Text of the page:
Apr 20 2013

Food dryers.

Any of these can be hybridized which means you can mix and match power sources. You can start stacking drying racks, just make sure that air can flow through and between your racks. Rotate your racks and product from top to bottom or however necessary to maintain even drying. With all foods you dry, the more uniform or even the shapes and thicknesses or the food, the more evenly it will dry. Feel free to experiment! Drier foods last longer, less dry foods have all kinds of variable textures and “rehydrate” faster when needed.

Wired food dryers.

The easiest way to get started drying foods is to pick up a little commercially bought unit. These are almost always electrically powered and have a little circulating fan. They can be found in thrift stores for a couple of bucks. Commercial dryers are all electric these days. You could easily design your own with a blow dryer. However there’s no point in not investigating alternative heat sources.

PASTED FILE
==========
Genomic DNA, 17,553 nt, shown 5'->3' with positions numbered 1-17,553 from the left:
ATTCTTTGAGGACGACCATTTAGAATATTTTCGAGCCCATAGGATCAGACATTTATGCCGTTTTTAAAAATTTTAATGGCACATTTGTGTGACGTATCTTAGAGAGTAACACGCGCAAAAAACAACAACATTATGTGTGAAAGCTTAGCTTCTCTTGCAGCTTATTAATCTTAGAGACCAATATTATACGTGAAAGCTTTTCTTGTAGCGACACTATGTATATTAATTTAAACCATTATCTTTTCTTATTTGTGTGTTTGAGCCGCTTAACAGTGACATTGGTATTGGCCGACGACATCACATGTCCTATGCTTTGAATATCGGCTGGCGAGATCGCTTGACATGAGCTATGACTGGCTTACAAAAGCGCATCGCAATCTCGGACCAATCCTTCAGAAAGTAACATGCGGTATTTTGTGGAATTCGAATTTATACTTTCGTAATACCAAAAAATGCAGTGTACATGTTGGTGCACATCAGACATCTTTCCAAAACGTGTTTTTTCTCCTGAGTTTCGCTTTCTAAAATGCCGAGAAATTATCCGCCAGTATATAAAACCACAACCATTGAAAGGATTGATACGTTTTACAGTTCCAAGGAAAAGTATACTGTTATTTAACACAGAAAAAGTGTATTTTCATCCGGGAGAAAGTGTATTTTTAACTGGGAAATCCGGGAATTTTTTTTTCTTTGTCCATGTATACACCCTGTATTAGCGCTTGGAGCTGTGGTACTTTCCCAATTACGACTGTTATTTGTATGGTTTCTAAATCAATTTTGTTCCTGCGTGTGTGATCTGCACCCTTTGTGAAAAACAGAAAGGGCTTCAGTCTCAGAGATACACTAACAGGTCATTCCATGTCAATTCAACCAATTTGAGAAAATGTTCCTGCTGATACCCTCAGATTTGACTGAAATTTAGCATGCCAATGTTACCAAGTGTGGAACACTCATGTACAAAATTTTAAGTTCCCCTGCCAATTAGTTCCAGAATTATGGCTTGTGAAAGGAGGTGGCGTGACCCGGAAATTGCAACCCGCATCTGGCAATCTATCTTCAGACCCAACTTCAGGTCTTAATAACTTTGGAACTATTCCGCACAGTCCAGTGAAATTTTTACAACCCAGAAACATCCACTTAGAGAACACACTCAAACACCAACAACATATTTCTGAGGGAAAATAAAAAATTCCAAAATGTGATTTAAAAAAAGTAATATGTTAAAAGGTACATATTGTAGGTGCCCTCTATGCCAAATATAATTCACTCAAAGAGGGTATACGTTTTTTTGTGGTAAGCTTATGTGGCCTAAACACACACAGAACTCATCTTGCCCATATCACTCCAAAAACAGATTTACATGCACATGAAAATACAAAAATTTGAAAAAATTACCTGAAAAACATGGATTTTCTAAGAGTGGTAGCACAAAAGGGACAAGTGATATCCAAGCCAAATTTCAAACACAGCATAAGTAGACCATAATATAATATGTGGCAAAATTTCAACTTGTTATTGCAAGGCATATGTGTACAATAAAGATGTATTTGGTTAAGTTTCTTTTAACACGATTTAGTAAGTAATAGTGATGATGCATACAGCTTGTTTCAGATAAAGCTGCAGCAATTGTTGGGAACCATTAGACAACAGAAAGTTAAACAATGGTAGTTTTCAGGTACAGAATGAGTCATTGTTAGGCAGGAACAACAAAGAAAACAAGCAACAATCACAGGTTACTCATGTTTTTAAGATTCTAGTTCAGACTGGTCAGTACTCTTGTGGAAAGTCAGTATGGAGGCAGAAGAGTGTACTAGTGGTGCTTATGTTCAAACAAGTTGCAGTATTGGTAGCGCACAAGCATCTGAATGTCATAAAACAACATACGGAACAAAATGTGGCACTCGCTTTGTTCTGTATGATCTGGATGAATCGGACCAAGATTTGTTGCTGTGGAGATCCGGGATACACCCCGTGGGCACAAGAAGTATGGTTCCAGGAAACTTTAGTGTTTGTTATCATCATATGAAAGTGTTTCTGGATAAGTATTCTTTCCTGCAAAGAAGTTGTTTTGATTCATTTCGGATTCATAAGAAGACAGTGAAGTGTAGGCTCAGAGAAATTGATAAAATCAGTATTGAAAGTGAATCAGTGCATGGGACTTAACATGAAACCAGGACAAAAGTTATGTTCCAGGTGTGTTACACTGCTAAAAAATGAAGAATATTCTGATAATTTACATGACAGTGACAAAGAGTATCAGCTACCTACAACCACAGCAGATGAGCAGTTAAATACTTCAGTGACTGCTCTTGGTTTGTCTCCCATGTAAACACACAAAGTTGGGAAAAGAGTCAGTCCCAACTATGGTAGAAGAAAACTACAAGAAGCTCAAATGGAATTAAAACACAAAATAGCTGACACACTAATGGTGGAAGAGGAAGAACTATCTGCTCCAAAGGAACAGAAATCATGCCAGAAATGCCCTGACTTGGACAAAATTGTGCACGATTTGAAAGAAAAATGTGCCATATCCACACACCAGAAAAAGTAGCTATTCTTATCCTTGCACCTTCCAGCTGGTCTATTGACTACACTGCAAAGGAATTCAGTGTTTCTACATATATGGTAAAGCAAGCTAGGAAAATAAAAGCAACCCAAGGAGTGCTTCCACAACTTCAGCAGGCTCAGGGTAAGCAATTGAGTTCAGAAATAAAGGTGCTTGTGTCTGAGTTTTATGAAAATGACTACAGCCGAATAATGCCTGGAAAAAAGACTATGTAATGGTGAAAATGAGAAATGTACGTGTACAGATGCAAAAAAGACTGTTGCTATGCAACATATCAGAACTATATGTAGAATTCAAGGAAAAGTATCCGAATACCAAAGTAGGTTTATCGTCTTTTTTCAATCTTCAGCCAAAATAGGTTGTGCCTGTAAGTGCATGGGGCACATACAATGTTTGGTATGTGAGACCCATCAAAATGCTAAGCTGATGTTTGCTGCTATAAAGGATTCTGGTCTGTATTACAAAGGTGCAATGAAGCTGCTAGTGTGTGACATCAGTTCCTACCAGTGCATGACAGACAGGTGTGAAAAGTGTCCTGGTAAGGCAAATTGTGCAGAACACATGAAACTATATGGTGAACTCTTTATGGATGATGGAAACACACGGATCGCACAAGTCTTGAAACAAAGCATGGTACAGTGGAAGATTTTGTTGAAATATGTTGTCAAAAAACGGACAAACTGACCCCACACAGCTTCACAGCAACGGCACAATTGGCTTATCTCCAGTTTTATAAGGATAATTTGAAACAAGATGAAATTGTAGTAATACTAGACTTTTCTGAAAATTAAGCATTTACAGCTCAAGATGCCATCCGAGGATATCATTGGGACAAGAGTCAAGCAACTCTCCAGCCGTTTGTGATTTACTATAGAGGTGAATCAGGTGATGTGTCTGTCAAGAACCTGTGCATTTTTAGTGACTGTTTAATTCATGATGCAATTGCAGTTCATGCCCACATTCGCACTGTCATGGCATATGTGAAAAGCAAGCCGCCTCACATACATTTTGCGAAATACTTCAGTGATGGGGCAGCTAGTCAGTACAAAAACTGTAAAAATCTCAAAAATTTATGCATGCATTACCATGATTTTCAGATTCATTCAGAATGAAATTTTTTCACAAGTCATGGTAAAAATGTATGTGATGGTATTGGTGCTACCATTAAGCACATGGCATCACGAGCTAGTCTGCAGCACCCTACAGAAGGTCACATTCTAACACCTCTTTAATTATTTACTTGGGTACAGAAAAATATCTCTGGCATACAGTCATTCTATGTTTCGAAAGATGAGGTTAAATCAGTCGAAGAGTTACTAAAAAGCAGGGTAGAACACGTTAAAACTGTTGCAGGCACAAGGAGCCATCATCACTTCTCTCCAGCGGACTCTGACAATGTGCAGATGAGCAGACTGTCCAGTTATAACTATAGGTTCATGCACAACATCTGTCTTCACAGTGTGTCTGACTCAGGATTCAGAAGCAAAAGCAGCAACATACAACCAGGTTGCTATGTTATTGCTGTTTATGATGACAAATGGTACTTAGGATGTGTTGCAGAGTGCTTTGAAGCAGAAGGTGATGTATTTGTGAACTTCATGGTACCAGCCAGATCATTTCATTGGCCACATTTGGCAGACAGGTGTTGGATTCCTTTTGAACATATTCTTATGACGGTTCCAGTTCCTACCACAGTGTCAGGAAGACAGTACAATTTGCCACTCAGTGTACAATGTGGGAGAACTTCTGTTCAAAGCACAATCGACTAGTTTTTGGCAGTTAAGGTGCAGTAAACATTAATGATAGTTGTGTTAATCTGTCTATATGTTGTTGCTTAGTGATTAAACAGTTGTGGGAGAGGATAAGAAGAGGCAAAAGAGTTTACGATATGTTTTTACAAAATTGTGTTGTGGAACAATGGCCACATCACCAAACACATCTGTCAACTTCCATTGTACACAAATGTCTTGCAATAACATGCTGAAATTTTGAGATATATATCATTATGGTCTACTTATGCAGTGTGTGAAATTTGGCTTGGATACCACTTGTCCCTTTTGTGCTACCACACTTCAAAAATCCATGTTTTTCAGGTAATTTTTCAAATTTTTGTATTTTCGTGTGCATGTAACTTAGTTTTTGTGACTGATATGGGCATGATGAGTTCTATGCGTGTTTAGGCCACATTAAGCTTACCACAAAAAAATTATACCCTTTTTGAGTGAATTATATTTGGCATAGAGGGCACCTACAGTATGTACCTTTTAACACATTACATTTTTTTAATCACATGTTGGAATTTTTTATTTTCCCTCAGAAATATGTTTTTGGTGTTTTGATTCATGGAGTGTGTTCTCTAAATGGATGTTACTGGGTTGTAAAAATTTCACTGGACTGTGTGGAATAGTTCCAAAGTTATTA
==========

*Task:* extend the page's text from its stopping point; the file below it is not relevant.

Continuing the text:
Solar food dryers.

Solar food dryers are dandy. If you live where it’s sunny. The work marvelously in deserts that’s for sure. Solar dryers can just be a baking pan out in the sun or a string of chillies hanging or it can be a boxed-in, glass-topped affair. With a fancy solar food dryer, we design it to draw fresh, dry air up from the bottom and hot air vents from the top. Naturally, the fancier dryer is hotter, so you are rotating and moving more product through.

Fired food dryers.

Using fire to dry things like meats and fruit is pretty ancient and it speeds things up bigtime. We can dry a lot more product in a smaller area using fire (and electric for that matter) since we can stack our drying racks vertically as tall as we like. With fire you are keeping very busy rotating drying racks and keeping the fires even.